But as lawmakers and the White House move closer to a grand bargain that could reshape the country’s fiscal priorities, Pentagon budget planners are scrambling to keep up. Military officials said they are girding for the possibility that they will have to reduce projected spending by as much as $800 billion over the next 12 years.
That’s twice the worst-case forecast they confronted as recently as April, when President Obama warned his administration that it might have to cut $400 billion from its national-security budgets over the same time frame.
“We’re doing due diligence on that,” Gen. James E. Cartwright, vice chairman of the Joint Chiefs of Staff, told reporters at a Defense Writers Group breakfast last week. “But the reality is you’re most worried about a deeper cut. Is there another $400 billion beyond the first $400 billion?”
That has opened the door to internal discussion on whether the Pentagon will have to revisit several high-profile weapons programs that until recently were considered safe.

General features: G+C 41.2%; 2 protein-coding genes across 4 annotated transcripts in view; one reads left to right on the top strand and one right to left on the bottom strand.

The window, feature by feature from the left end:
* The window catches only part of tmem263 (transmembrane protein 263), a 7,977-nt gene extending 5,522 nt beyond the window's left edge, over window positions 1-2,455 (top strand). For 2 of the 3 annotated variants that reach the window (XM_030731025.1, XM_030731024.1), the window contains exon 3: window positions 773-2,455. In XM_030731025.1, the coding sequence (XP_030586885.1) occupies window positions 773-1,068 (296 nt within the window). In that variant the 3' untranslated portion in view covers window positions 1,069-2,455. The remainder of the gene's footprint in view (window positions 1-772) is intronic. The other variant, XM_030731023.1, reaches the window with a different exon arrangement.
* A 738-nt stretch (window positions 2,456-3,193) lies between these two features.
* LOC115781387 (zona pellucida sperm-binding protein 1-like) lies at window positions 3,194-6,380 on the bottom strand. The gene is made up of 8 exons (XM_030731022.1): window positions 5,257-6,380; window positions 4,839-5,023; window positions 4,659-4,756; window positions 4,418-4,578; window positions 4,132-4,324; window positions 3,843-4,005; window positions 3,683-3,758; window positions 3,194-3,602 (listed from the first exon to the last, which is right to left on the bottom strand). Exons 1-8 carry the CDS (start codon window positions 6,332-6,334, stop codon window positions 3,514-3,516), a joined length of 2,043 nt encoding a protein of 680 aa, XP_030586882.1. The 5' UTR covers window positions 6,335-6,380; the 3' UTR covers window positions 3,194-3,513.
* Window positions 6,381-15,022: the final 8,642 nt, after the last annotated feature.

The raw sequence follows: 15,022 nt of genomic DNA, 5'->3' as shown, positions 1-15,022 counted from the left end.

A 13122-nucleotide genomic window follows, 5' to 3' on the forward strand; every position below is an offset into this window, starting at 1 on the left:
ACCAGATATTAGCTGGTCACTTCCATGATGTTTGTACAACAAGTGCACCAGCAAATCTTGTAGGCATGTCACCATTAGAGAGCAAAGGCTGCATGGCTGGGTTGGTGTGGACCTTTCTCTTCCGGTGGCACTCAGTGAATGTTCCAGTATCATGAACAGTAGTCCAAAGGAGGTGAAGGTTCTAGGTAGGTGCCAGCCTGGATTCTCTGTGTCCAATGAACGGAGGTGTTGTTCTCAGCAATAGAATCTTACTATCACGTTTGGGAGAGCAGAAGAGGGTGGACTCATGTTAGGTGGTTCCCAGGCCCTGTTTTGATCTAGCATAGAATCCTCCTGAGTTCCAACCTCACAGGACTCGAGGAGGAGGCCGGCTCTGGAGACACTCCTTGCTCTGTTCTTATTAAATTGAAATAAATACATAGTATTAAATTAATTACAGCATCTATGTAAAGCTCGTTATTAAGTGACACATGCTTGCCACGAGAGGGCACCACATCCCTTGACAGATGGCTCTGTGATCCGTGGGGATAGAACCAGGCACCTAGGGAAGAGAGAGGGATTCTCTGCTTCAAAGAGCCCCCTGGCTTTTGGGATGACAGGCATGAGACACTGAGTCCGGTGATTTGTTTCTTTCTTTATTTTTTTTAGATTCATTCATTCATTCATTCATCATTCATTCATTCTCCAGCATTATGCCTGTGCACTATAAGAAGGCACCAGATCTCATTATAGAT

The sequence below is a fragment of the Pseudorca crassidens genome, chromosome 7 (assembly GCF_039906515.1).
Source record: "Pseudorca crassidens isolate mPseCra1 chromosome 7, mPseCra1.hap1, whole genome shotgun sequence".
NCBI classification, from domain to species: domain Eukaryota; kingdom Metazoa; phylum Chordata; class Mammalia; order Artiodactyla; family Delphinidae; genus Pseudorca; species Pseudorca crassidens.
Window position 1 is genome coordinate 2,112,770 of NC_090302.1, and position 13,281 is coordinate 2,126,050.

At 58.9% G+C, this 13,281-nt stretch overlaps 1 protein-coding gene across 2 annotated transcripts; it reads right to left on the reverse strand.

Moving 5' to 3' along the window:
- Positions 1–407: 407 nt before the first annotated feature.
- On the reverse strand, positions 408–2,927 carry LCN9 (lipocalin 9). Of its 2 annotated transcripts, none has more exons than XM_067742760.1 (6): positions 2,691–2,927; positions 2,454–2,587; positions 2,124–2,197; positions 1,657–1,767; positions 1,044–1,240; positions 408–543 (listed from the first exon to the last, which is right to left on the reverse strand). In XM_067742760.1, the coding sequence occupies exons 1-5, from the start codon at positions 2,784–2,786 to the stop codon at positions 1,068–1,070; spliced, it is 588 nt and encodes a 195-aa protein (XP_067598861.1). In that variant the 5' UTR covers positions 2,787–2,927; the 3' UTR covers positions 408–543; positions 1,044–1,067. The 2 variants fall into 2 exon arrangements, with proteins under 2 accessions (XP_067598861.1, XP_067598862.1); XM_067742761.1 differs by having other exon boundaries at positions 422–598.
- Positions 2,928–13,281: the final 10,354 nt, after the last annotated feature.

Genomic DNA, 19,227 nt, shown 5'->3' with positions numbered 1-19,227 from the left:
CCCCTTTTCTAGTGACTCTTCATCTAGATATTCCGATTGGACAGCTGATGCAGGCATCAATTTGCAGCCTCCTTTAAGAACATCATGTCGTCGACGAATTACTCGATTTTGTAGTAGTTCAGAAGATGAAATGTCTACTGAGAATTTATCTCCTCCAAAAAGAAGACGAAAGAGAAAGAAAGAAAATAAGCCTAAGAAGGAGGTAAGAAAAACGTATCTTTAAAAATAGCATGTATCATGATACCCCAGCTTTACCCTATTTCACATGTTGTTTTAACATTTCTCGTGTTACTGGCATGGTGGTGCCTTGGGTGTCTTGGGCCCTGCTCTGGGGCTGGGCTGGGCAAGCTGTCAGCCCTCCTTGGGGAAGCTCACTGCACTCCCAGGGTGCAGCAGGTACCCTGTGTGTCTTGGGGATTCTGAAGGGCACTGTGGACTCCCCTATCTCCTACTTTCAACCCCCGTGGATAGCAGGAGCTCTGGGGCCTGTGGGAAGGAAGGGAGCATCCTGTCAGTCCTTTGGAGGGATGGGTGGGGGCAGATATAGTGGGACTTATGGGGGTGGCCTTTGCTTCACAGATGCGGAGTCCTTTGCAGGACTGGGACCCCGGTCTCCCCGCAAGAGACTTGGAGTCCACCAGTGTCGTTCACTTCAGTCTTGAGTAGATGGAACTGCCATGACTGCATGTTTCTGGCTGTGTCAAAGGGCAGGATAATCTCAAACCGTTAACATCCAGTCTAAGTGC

The Navy, for instance, is feeling pressure to cancel its next-generation ballistic-missile submarine and to reduce its fleet of 11 aircraft carriers. The Air Force is facing renewed doubts about its futuristic long-range bomber. And the Army is worried that it will have to shrink the size of its active-duty force even further; the number of soldiers is already planned to drop from 569,000 to 520,000 over the next five years.
Officially, the Pentagon says nothing is off the table when it comes to possible cuts. In April, then-Defense Secretary Robert M. Gates ordered a “comprehensive review” of Pentagon spending, saying he wanted to reconsider the department’s strategic priorities instead of just ordering across-the-board spending reductions.
The results of that review, however, are not scheduled to be released until February, which could render the Pentagon’s recommendations moot if Congress and the White House agree on a deal before then.
New Defense Secretary Leon Panetta, who took office July 1 after Gates’s retirement, has said little publicly in reaction to the various proposals to curtail defense spending. But as a longtime budget expert in Congress and the Clinton administration, he is expected to endorse any agreement hammered out between Obama and lawmakers.
In the past, the Pentagon could count on strong support for ever-rising budgets from Republicans and conservative Democrats. But that has changed rapidly; even some GOP leaders are now calling for once-unthinkable reductions in military spending.